This last point, above all, is new in the BGH’s judgement. With this, the BGH ultimately introduces a “notice-and-take-down-procedure” for hyperlinks. Enterprises which work with links on their websites are also advised to maintain a certain distance from the linked website and, in particular, not to use it as an integral element of their own internet presence, by refraining from using deeplinks, inter alia. Should an enterprise receive a concrete indication of illegal content, then in case of doubt the enterprise is advised to remove the link.
In a decision dated 15 December 2015 (docket No. VI ZR 134/15), the BGH had to decide on a case in which a consumer contacted a sued enterprise by e-mail for termination purposes and subsequently received an automatically generated confirmation of receipt from the enterprise. This confirmation of receipt contained advertising inter alia. The claimant subsequently informed the enterprise – once again by e-mail – that he did not agree to these advertising add-ons. He then received a second automatically generated confirmation of receipt which in turn contained the same advertising add-ons. In response to his query regarding the status of the situation, sent by him about one week later, the claimant then received a third automatic confirmation of receipt, once again containing advertising add-ons.
The BGH ruled that the third automatically generated e-mail response, with its advertising character, definitely impermissibly infringed the personal rights of the claimant (and not, for example, Sec. 7 Subsec. 3 Act Against Unfair Competition (Gesetz gegen den unlauteren Wettbewerb, UWG)) and therewith ultimately confirmed the judgement in the first instance by repealing the appeal court judgement that had dismissed the case.
What is special about this judgement is that in this case it is a consumer who is complaining of the infringement of his personal rights and not, as in the majority of cases, consumer protection associations or competitors asserting a violation of the UWG. Unlike violations of the UWG, when examining infringements of personal rights the opposing interests must be taken into consideration, in which case one could consider the fact that these are only automatically generated e-mails and that the advertising party must be given the time to remove the advertising add-on from its automatically generated e-mails. Whether the second e-mail containing the advertising add-ons, which was sent in response to the consumer’s complaint, already constitutes an infringement of personal rights could be left unanswered by the BGH, since the advertising enterprise had not even altered its automatic e-mails after more than a week and then sent the third e-mail with advertising add-ons.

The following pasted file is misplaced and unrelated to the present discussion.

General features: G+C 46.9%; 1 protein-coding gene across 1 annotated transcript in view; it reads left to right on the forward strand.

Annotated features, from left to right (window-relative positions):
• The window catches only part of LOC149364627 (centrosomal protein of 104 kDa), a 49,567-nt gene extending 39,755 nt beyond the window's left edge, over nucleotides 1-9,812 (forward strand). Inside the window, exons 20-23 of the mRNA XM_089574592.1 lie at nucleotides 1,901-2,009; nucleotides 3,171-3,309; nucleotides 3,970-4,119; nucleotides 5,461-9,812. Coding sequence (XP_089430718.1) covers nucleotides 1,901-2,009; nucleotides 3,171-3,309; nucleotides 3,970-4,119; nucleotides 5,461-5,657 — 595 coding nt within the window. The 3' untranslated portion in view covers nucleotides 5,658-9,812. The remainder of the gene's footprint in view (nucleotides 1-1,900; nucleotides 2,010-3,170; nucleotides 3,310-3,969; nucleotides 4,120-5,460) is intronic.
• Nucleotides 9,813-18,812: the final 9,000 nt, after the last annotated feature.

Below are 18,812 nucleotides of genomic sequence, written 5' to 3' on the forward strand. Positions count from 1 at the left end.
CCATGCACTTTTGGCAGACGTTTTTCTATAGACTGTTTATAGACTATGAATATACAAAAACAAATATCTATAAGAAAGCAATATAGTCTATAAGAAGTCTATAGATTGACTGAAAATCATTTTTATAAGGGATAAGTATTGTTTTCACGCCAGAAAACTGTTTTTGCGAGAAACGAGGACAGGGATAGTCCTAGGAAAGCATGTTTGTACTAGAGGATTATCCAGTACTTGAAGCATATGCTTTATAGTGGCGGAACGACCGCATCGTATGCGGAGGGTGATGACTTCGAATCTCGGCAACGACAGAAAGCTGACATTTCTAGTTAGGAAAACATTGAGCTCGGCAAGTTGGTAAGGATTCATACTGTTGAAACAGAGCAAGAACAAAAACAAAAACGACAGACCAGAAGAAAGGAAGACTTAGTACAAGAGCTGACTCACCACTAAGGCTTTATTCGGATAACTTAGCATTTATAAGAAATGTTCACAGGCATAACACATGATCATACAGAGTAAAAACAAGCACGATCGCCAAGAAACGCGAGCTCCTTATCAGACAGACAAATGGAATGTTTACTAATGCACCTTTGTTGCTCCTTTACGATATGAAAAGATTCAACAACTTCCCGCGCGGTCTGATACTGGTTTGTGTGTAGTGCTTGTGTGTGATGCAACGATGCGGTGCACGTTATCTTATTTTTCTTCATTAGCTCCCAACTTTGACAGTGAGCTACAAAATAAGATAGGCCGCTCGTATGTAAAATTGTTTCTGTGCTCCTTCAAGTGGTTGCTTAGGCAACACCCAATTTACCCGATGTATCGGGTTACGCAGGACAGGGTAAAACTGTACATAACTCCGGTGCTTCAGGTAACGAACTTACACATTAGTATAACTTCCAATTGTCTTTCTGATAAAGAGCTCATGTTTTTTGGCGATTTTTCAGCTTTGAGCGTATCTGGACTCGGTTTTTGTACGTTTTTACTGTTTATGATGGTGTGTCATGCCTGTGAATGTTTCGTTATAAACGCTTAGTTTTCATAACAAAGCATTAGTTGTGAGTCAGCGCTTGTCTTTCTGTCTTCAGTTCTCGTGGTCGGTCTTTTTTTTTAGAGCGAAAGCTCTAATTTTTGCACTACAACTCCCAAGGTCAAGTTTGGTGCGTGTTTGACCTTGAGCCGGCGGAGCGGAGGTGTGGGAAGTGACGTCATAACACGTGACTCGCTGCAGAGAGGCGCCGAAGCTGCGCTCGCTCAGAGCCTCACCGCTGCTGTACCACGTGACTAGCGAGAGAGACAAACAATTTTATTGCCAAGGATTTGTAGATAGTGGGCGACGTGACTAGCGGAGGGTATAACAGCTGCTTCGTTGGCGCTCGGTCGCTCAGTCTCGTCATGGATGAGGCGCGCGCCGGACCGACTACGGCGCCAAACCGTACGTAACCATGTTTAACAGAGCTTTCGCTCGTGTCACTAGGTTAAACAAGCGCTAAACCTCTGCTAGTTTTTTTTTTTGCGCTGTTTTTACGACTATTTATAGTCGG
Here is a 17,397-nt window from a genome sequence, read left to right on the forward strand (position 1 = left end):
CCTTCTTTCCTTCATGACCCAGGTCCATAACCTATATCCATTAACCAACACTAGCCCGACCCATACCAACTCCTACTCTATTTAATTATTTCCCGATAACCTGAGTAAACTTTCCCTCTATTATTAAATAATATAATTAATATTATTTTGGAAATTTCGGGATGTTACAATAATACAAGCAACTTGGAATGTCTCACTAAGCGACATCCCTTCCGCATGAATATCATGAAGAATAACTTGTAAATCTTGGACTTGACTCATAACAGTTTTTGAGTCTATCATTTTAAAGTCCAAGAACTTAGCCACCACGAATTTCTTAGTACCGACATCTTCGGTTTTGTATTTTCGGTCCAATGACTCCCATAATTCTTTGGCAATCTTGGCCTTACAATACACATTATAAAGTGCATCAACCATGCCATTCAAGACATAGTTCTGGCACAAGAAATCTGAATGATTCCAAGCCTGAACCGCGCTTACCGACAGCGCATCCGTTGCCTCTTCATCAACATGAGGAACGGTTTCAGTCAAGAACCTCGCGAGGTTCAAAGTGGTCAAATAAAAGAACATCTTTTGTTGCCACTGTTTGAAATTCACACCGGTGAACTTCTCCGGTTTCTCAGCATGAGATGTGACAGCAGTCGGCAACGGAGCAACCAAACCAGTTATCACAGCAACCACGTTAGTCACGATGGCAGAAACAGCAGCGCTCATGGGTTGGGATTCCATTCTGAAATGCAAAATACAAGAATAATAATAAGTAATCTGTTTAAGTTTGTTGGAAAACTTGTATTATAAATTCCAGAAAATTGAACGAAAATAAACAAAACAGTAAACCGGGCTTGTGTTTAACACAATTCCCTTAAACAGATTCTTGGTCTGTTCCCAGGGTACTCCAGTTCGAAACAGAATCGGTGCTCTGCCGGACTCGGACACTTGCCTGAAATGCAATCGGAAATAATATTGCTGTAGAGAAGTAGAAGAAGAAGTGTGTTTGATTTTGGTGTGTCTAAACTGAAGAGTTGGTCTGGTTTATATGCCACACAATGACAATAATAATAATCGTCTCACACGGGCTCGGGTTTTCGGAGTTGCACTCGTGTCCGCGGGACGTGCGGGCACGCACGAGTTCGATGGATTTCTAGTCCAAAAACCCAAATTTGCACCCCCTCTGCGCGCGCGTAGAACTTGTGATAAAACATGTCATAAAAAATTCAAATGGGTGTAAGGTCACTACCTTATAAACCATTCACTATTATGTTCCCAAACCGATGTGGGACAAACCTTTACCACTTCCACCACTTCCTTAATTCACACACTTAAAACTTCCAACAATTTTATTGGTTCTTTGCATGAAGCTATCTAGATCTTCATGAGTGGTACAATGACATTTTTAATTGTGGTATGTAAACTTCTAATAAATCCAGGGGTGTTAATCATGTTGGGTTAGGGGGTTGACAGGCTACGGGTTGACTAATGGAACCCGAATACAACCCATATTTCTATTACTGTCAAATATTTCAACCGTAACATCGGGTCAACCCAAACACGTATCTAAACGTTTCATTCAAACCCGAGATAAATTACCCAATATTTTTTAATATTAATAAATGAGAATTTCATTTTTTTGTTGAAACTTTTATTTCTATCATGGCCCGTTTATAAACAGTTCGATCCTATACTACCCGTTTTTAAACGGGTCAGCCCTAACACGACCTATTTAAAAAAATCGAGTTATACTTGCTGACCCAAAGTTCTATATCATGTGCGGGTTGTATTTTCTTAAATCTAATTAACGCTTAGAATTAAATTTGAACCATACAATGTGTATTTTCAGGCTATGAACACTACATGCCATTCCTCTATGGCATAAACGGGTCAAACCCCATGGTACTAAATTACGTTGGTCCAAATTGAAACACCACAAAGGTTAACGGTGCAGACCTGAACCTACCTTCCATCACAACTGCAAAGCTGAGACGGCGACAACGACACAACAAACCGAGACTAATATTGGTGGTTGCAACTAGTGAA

Within the scope of application of the UWG the first automatically generated e-mail with advertising add-ons would already constitute an unfair business action pursuant to Sec. 7 Subsec. 2 No. 3 UWG unless, in an exceptional case, the strict prerequisites of Sec. 7 Subsec. 3 UWG had been fulfilled. This exceptionally allows the transmission of advertising by means of electronic post for the direct marketing of existing customers who were informed about planned advertising measures and have as yet not opposed them. At the latest upon the customer’s first objection, however, this assumption can no longer exist (Sec. 7 Subsec. 3 No. 3 UWG) and would certainly establish a violation of the UWG even if this were through an automatically generated e-mail and the advertising enterprise did not have the chance to react to the customer’s objection. Insofar, it is also surprising that the BGH derives the forbearance claim from an infringement of the consumer’s personal rights and not from Sec. 7 Subsec. 2 No. 3 UWG, for this implements Art. 13 of the EU Directive 2002/58/EC, which aims to protect affected parties against unrequested advertising sent via electronic channels. A more efficient consumer protection could have been achieved with an examination of Sec. 7 Subsec. 2 No. 3 UWG. In this case, the second e-mail at the latest would have to be assessed as a violation of the UWG. However, it seems incoherent that a consumer who takes direct legal action is only entitled to a forbearance claim under the more broadly worded requirements within the framework of a consideration of an infringement of his personal rights, whereas a suing consumer protection association or competitor benefits from the norms of the UWG, which set lower requirements for such a claim.
Enterprises should take this decision as grounds to check their automatically generated e-mail content to determine whether or not it contains advertising and, if so, to remove any such advertising.
Dr. Dirk Reintzsch
The Higher Regional Court [Oberlandesgericht, OLG] of Frankfurt commented in a decision dated 17 December 2015 on two important legal issues: 1) When has a user given his consent for a specific case and in knowledge of the factual situation and 2) can the so-called “opt-out” procedure be used for consent in cookies?